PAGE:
Furthermore, CAN protocol defines four different kinds of messages or frames for communication on the bus. The first and most common type of frame is a Data Frame. Data Frames are used when a node transmits information to any or all other nodes in the system. The second is a Remote Frame, which is basically a Data Frame with an RTR bit set to signify that it’s a Remote Transmit Request. A remote frame is used by a node to request information to be sent to it by another node or nodes.

The other two frame types are for handling errors. One is called an Error Frame, and the other is an Overload Frame. Error Frames are generated by nodes that detect any one of the protocol errors defined by CAN. Overload errors are generated by nodes that require more time to process messages already received.

Fast and robust
Because CAN was initially intended for automobiles, the protocol had to efficiently handle errors if it was to gain wide market acceptance. With the release of Version 2.0B of the CAN specification, the maximum communication rate was increased eight times over Version 1.0 to 1 Mbit/sec. At this rate, even the most time-critical parameters can be transmitted serially without concern for latency. In addition, the CAN protocol has a comprehensive list of errors it can detect to ensure message integrity.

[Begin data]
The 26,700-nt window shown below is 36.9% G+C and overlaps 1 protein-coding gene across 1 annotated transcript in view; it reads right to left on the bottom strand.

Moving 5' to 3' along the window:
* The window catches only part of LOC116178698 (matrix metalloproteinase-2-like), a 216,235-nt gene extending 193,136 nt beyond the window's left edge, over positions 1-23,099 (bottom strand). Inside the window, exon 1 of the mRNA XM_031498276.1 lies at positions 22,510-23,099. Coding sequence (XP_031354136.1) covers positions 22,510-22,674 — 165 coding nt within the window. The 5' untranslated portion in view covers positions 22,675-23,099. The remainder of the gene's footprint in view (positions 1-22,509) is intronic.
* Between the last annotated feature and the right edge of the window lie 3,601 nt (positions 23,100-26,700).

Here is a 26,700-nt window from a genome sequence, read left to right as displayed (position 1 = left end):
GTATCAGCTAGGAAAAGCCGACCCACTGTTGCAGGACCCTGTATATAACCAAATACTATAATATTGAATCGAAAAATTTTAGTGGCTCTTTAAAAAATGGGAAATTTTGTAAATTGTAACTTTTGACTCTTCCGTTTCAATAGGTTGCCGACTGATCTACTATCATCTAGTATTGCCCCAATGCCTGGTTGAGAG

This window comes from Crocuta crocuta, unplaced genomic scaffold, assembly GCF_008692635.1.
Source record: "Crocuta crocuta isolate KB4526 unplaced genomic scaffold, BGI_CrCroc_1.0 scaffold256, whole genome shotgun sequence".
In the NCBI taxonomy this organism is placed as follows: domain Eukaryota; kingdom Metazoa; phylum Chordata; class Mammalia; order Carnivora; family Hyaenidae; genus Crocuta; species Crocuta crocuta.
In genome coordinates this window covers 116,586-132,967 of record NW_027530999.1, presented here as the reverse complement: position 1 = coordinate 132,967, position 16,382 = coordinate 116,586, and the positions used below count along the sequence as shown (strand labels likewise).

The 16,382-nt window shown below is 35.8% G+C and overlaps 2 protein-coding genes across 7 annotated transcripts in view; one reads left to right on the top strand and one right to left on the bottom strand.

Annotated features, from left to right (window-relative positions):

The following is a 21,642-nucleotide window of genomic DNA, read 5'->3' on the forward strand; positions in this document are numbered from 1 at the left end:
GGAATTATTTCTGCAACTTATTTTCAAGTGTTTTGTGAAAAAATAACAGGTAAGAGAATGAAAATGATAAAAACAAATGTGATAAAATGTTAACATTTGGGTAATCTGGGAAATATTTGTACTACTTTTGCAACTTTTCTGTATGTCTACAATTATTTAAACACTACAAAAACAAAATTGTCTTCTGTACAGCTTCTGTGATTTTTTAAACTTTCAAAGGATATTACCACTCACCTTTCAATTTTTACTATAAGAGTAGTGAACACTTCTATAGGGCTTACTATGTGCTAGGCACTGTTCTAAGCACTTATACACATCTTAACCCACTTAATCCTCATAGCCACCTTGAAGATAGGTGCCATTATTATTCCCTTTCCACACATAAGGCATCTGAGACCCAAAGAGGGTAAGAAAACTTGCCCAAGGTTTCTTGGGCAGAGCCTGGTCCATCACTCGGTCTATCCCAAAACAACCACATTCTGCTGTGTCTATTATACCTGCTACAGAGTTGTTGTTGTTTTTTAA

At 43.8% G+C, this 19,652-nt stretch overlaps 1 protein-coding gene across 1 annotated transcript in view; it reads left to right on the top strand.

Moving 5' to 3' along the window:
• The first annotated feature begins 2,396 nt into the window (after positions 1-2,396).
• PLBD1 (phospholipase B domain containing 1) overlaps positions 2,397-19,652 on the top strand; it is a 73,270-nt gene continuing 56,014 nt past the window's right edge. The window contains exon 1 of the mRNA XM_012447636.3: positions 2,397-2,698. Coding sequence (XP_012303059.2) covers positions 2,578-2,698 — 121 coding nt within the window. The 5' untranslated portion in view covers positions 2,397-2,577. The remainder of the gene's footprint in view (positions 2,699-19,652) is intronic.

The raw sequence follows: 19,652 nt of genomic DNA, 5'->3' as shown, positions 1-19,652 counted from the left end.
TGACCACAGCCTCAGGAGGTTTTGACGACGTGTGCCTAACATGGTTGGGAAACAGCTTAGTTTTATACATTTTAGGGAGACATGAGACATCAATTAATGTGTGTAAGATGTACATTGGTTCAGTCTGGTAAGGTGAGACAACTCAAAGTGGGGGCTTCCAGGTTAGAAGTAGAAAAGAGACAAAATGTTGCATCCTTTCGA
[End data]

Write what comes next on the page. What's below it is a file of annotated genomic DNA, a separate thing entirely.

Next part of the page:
The CAN protocol contains numerous built-in functions to determine different fault conditions on the bus and act on them accordingly. For example, transmission errors are detected by a Cyclic Redundancy Check (CRC) algorithm, while message reception is monitored by an Acknowledgement Error function, CAN message format is monitored by a Form Errors function, CAN bus signals are monitored by a Bit Error function, and synchronization and timing are monitored by a Stuff Error function. Each CAN node keeps track of errors in counters. These error counters determine when a CAN node needs to transition to a degraded mode based on the severity of problems being encountered.

CAN nodes can transition from functioning normally (being able to transmit and receive messages and error frames) to a passive mode in which a node can only control the bus if not already being used, to shutting down completely (bus off) based on the severity and quantity of the errors detected. CAN nodes also can differentiate short disturbances from permanent failures and modify their functionality accordingly. This feature is called Fault Confinement. No faulty CAN nodes can monopolize all the bandwidth on the network because faults are confined to the faulty nodes and these nodes shut off before bringing the network down. This is an extremely powerful function because Fault Confinement guarantees bandwidth availability for critical system information.

About the Author

Robert Repas

Robert serves as Associate Editor - 6 years of service. B.S. Electrical Engineering, Cleveland State University.

Work experience: 18 years teaching electronics, industrial controls, and instrumentation systems at the Nord Advanced Technologies Center, Lorain County Community College. 5 years designing control systems for industrial and agricultural equipment. Primary editor for electrical and motion control.